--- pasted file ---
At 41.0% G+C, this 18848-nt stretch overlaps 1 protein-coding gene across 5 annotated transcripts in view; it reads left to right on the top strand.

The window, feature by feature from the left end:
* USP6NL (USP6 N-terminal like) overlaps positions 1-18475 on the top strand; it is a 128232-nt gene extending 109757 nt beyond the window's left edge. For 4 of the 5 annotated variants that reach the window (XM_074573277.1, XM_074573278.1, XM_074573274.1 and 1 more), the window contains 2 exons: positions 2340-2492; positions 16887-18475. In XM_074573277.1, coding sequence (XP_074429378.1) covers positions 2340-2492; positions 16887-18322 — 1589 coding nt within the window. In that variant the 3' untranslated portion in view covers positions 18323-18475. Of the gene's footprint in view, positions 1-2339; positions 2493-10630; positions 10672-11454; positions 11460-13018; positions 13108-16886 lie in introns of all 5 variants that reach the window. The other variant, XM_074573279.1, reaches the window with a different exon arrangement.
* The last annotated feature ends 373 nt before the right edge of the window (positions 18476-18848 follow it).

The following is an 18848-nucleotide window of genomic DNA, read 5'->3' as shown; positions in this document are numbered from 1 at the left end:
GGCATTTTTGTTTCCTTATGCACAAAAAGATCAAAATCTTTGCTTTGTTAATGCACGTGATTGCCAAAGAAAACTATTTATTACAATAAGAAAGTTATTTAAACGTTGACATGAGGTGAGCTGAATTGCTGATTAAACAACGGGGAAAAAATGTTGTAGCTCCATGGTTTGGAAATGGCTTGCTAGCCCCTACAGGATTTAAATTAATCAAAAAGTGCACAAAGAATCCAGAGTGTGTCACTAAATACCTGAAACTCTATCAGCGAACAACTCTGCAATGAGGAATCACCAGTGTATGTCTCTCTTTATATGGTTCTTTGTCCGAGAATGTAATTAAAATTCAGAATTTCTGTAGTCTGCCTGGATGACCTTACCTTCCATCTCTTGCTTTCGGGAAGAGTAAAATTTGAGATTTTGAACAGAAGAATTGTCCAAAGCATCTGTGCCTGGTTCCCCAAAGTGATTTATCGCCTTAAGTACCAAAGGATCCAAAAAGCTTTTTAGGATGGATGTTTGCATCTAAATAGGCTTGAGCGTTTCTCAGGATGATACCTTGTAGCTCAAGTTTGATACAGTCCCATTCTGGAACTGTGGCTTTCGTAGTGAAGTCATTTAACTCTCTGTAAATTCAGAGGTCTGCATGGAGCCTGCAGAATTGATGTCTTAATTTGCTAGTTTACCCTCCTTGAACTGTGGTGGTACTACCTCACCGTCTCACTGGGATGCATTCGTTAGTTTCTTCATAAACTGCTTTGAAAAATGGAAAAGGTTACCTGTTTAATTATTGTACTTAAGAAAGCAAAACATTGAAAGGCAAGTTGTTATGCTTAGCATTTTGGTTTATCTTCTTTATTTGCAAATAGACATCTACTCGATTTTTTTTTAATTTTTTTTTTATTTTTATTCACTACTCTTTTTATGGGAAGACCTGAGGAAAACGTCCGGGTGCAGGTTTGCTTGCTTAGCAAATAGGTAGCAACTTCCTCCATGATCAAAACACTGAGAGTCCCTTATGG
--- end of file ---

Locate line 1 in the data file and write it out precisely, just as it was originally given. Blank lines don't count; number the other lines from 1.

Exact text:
At 41.0% G+C, this 18848-nt stretch overlaps 1 protein-coding gene across 5 annotated transcripts in view; it reads left to right on the top strand.